The Lifelong Journey of ‘Knowing Thyself’

Svadhyaya: Self Study … the fourth Niyama of the 8 Limbs

Svadhyaya is the fourth Niyama, and it translates to self study. The Niyamas make up the second of the 8 Limbs of Yoga and are essentially personal disciplines or observances we practice in an effort to find freedom.

This is the eleventh post in a series about the 8 Limbs of Yoga. If you’d like to read the other ten and an overview first, go here. I’ll wait.


I’m finding truth and meaning in the synchronicities I notice as I pay attention to life’s details, nuances and rhythms that seem random, yet each have deeper dimensions and qualities.

I’m writing this post after a lengthy hiatus. There is a pull to finish this book — or rather a necessity. A huge chapter (no pun intended) of life is coming to an end. My yoga journey is shifting and the way I view the eight limbs is distincly different from the view ten years ago. And herein lies the necessity … I want to finish the book from a similar perspective of where I started. With my current life trajectory, that will be an impossible task a year from now.

Everything changes. Every day. And some periods move faster than others. This is my current life-state.

Writing is a process of unfoldment. We write from our current perspective. We share lesson’s we’ve learned and truths that are revealed to us along the way.

Life is a process of trial and error, mistakes and corrections, issues followed by confusion and sorting through next steps. Each time I ‘mess up’ I look for ways to do better. I try to understand the meaning behind everything life presents to me.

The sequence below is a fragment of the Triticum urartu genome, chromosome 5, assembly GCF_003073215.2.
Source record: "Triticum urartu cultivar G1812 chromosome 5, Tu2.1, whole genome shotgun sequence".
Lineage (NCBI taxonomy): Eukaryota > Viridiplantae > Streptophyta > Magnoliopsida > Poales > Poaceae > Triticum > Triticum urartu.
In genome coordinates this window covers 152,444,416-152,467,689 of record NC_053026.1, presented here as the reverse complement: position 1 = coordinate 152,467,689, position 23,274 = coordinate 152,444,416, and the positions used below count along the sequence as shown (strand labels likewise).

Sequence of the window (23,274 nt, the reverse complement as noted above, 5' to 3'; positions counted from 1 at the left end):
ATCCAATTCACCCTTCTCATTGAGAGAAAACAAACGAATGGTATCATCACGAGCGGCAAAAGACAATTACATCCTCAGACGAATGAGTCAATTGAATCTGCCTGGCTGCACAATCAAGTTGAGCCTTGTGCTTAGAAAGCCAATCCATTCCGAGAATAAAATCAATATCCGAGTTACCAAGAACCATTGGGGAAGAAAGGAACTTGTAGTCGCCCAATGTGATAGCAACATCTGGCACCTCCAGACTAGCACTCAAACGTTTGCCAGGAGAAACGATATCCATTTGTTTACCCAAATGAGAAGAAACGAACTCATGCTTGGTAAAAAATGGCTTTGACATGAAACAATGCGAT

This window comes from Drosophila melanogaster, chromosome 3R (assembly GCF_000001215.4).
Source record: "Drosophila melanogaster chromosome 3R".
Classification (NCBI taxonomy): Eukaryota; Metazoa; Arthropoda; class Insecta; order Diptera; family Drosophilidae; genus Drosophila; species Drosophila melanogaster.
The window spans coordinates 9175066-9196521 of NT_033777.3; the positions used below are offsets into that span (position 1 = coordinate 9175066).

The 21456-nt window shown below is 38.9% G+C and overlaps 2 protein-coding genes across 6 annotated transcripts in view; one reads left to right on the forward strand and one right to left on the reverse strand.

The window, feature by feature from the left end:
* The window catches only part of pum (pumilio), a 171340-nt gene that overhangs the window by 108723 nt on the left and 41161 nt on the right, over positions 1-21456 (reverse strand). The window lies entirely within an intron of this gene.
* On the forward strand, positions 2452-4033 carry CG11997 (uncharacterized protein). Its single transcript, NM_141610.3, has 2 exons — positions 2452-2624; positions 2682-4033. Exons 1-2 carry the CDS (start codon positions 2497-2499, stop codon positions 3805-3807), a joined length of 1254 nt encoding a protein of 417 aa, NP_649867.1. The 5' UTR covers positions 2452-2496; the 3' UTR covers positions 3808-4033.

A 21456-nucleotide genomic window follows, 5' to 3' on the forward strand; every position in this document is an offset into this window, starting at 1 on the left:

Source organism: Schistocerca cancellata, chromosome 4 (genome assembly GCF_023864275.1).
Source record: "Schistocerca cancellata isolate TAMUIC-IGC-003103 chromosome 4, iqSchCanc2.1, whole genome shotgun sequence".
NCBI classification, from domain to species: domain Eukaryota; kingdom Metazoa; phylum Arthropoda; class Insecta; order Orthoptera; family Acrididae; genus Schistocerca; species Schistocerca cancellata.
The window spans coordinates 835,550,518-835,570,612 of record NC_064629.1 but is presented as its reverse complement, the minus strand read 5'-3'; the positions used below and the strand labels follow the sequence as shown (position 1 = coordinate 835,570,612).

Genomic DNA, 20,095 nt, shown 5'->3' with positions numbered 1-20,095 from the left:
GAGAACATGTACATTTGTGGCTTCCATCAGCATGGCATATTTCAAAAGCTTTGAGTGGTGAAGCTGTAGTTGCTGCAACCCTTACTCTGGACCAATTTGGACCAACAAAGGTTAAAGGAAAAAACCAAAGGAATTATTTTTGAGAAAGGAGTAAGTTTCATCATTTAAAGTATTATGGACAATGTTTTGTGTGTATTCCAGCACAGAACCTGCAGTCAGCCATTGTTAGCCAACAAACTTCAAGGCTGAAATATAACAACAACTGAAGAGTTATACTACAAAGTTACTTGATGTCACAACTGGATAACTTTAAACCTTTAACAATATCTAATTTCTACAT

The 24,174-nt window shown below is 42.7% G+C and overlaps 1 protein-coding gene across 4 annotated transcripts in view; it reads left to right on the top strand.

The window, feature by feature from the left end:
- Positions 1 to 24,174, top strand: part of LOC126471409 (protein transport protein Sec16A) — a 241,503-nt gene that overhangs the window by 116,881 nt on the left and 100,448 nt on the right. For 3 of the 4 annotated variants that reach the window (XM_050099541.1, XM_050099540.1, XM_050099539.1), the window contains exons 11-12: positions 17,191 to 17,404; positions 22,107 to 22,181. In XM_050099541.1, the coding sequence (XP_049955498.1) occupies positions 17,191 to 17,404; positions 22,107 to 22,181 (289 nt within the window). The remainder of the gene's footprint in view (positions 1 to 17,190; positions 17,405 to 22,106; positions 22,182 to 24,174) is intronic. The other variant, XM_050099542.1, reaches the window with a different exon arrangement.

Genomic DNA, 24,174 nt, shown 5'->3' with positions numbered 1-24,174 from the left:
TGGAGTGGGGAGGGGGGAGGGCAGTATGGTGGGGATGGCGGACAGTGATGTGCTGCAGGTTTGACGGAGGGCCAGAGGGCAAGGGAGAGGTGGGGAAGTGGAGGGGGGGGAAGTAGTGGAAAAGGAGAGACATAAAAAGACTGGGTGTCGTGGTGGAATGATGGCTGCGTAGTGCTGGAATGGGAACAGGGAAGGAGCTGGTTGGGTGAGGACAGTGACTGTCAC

Svadhyaya feels hard to write about because we are always in the middle of it. Retrospection and writing are better partners.

Svadhyaya is a process, an unfoldment, a lifelong journey. There is no “end game” in it.

As Socrates said, “know thyself,” it makes me wonder if he was a yogi. Perhaps we all are, in our own ways.

The yamas and niyamas are like virtures, traits to aspire to and states of consciousness to work toward. Yoga is union, when all of the yamas and niyamas and the rest of the six limbs culminate into a state of being that finally integrates us as beings, and deeply ties us into the fabric of life.

Svadhyaya is a consistent series of small steps we can do every day to move in the direction of our souls.

A few ways to practice …

  • Create and maintain a daily spiritual practice that allows you to be observant and responsive, versus oblivious and reactive
  • Spend time journaling to examine thoughts and behaviors
  • BE in nature as often as possible … I find the greatest openings when spending time outdoors. Mini-awakenings happen spontaneously
  • Examine your disagreements with others
  • Observe your gut reactions to those who ‘jerk your chain’

Stay open. Question everything. Pay attention.

Svadhyaya is an ever evolving practice that can enrich your life.


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